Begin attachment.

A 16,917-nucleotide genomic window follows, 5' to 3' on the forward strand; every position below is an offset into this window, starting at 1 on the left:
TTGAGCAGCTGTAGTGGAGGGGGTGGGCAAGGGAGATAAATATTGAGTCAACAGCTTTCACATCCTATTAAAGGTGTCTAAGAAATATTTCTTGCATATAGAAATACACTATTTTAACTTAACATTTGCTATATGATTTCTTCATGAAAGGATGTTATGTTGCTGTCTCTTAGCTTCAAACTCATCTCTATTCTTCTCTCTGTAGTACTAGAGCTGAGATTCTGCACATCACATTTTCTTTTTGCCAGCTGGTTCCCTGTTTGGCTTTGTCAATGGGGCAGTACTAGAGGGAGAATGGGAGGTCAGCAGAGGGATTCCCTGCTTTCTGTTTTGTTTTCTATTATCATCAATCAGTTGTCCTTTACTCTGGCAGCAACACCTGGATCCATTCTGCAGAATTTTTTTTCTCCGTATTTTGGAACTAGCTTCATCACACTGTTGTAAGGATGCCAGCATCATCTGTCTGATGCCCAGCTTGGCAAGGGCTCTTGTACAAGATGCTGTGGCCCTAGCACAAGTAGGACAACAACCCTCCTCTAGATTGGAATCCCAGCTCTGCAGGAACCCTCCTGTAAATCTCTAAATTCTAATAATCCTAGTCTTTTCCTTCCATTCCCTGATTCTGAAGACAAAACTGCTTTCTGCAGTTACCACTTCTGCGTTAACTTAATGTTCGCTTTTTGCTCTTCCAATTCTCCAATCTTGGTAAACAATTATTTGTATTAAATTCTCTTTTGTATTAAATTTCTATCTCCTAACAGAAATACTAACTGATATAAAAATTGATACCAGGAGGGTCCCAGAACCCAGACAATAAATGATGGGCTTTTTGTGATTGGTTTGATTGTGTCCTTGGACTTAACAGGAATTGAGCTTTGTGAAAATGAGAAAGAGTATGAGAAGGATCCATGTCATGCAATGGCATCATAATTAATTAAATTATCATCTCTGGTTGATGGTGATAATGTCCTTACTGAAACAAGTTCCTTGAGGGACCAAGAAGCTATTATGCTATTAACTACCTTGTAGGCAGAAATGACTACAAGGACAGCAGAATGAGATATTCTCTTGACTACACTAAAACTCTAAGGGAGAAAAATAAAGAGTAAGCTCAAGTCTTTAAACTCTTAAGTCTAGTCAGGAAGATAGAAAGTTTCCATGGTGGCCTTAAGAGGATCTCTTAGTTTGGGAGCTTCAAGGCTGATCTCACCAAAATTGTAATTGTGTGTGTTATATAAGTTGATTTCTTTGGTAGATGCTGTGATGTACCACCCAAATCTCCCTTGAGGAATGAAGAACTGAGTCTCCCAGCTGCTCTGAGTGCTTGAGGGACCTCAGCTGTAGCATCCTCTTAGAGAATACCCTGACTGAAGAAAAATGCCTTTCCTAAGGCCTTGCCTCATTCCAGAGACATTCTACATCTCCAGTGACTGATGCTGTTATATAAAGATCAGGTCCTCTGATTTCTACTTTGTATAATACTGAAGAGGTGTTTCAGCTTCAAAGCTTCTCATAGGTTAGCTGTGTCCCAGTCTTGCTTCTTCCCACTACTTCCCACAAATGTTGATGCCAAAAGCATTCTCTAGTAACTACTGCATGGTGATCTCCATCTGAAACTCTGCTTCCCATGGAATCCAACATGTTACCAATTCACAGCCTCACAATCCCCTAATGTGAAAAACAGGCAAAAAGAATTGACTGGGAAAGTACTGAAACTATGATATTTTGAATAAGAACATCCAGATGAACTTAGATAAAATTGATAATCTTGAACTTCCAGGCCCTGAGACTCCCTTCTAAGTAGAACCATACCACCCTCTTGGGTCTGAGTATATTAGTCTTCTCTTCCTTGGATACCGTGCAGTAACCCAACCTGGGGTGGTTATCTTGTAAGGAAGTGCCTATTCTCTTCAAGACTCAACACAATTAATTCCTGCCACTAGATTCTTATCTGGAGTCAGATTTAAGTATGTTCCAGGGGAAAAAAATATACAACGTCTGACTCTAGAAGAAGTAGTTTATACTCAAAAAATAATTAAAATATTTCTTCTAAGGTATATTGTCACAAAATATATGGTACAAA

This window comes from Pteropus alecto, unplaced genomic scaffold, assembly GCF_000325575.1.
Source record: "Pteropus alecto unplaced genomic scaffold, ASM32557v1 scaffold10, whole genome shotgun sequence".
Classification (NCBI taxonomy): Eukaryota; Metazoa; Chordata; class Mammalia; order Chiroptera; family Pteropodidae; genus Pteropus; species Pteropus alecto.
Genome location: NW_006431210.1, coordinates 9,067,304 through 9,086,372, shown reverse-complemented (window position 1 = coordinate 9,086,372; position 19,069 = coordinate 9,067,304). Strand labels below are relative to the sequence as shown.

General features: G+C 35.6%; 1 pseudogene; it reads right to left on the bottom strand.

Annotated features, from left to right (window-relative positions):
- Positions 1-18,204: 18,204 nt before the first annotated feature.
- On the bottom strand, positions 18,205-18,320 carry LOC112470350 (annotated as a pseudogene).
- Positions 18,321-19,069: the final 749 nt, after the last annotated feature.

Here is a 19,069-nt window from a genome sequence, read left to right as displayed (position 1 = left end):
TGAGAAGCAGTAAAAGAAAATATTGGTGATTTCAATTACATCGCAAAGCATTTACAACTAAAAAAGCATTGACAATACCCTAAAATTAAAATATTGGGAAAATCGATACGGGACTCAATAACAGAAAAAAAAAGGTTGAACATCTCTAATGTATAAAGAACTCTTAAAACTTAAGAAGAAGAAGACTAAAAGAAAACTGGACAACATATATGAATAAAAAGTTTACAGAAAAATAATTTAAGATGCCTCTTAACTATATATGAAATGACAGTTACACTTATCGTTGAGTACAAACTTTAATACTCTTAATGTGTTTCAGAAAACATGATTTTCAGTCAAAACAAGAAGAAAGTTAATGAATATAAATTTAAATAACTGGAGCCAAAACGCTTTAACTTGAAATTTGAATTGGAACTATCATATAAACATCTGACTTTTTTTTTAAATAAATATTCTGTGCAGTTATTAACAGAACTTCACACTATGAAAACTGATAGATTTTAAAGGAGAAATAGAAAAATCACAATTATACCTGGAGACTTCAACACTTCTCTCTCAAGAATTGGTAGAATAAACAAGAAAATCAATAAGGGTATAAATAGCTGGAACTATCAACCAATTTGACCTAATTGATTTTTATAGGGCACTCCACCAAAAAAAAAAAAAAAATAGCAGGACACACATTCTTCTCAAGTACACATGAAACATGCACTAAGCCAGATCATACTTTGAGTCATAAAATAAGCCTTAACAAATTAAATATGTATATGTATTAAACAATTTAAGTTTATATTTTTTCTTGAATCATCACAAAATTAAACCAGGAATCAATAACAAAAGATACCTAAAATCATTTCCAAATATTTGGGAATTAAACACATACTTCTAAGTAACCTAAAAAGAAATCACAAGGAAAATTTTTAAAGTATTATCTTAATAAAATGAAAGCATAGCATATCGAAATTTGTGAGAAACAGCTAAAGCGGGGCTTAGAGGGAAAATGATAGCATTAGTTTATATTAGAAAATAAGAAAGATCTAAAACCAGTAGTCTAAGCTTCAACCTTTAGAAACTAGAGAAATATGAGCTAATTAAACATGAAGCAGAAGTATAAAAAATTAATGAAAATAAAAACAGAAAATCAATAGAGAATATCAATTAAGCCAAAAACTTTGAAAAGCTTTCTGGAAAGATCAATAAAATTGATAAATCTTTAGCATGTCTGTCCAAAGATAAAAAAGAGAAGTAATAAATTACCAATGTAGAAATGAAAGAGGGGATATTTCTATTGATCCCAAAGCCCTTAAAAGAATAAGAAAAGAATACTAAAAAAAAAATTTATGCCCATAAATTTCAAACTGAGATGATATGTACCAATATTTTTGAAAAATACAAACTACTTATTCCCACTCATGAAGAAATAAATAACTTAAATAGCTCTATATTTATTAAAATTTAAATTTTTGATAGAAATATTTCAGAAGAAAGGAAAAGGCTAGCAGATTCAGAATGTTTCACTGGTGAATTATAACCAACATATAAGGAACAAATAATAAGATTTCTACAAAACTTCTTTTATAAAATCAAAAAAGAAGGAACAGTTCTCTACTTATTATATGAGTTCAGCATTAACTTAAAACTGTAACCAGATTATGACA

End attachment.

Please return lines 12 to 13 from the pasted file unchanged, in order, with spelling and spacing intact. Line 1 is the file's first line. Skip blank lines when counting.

Here is a 19,069-nt window from a genome sequence, read left to right as displayed (position 1 = left end):
TGAGAAGCAGTAAAAGAAAATATTGGTGATTTCAATTACATCGCAAAGCATTTACAACTAAAAAAGCATTGACAATACCCTAAAATTAAAATATTGGGAAAATCGATACGGGACTCAATAACAGAAAAAAAAAGGTTGAACATCTCTAATGTATAAAGAACTCTTAAAACTTAAGAAGAAGAAGACTAAAAGAAAACTGGACAACATATATGAATAAAAAGTTTACAGAAAAATAATTTAAGATGCCTCTTAACTATATATGAAATGACAGTTACACTTATCGTTGAGTACAAACTTTAATACTCTTAATGTGTTTCAGAAAACATGATTTTCAGTCAAAACAAGAAGAAAGTTAATGAATATAAATTTAAATAACTGGAGCCAAAACGCTTTAACTTGAAATTTGAATTGGAACTATCATATAAACATCTGACTTTTTTTTTAAATAAATATTCTGTGCAGTTATTAACAGAACTTCACACTATGAAAACTGATAGATTTTAAAGGAGAAATAGAAAAATCACAATTATACCTGGAGACTTCAACACTTCTCTCTCAAGAATTGGTAGAATAAACAAGAAAATCAATAAGGGTATAAATAGCTGGAACTATCAACCAATTTGACCTAATTGATTTTTATAGGGCACTCCACCAAAAAAAAAAAAAAAATAGCAGGACACACATTCTTCTCAAGTACACATGAAACATGCACTAAGCCAGATCATACTTTGAGTCATAAAATAAGCCTTAACAAATTAAATATGTATATGTATTAAACAATTTAAGTTTATATTTTTTCTTGAATCATCACAAAATTAAACCAGGAATCAATAACAAAAGATACCTAAAATCATTTCCAAATATTTGGGAATTAAACACATACTTCTAAGTAACCTAAAAAGAAATCACAAGGAAAATTTTTAAAGTATTATCTTAATAAAATGAAAGCATAGCATATCGAAATTTGTGAGAAACAGCTAAAGCGGGGCTTAGAGGGAAAATGATAGCATTAGTTTATATTAGAAAATAAGAAAGATCTAAAACCAGTAGTCTAAGCTTCAACCTTTAGAAACTAGAGAAATATGAGCTAATTAAACATGAAGCAGAAGTATAAAAAATTAATGAAAATAAAAACAGAAAATCAATAGAGAATATCAATTAAGCCAAAAACTTTGAAAAGCTTTCTGGAAAGATCAATAAAATTGATAAATCTTTAGCATGTCTGTCCAAAGATAAAAAAGAGAAGTAATAAATTACCAATGTAGAAATGAAAGAGGGGATATTTCTATTGATCCCAAAGCCCTTAAAAGAATAAGAAAAGAATACTAAAAAAAAAATTTATGCCCATAAATTTCAAACTGAGATGATATGTACCAATATTTTTGAAAAATACAAACTACTTATTCCCACTCATGAAGAAATAAATAACTTAAATAGCTCTATATTTATTAAAATTTAAATTTTTGATAGAAATATTTCAGAAGAAAGGAAAAGGCTAGCAGATTCAGAATGTTTCACTGGTGAATTATAACCAACATATAAGGAACAAATAATAAGATTTCTACAAAACTTCTTTTATAAAATCAAAAAAGAAGGAACAGTTCTCTACTTATTATATGAGTTCAGCATTAACTTAAAACTGTAACCAGATTATGACA